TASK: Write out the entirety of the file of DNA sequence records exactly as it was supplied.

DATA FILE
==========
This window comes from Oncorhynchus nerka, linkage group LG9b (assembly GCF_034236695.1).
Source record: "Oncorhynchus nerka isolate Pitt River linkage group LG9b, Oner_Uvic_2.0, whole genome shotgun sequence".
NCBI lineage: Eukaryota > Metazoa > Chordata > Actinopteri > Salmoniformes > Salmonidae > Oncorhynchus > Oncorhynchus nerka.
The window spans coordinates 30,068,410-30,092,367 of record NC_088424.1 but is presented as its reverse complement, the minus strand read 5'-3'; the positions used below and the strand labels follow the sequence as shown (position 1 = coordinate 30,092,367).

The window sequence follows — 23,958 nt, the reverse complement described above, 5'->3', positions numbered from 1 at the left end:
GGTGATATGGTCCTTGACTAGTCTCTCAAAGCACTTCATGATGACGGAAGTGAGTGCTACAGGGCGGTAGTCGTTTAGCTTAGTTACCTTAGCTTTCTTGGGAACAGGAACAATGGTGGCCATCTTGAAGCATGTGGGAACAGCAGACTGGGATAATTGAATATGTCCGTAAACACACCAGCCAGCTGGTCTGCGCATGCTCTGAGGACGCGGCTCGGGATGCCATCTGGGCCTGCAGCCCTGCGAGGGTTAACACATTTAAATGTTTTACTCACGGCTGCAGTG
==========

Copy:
This window comes from Oncorhynchus nerka, linkage group LG9b (assembly GCF_034236695.1).
Source record: "Oncorhynchus nerka isolate Pitt River linkage group LG9b, Oner_Uvic_2.0, whole genome shotgun sequence".
NCBI lineage: Eukaryota > Metazoa > Chordata > Actinopteri > Salmoniformes > Salmonidae > Oncorhynchus > Oncorhynchus nerka.
The window spans coordinates 30,068,410-30,092,367 of record NC_088424.1 but is presented as its reverse complement, the minus strand read 5'-3'; the positions used below and the strand labels follow the sequence as shown (position 1 = coordinate 30,092,367).

The window sequence follows — 23,958 nt, the reverse complement described above, 5'->3', positions numbered from 1 at the left end:
GGTGATATGGTCCTTGACTAGTCTCTCAAAGCACTTCATGATGACGGAAGTGAGTGCTACAGGGCGGTAGTCGTTTAGCTTAGTTACCTTAGCTTTCTTGGGAACAGGAACAATGGTGGCCATCTTGAAGCATGTGGGAACAGCAGACTGGGATAATTGAATATGTCCGTAAACACACCAGCCAGCTGGTCTGCGCATGCTCTGAGGACGCGGCTCGGGATGCCATCTGGGCCTGCAGCCCTGCGAGGGTTAACACATTTAAATGTTTTACTCACGGCTGCAGTG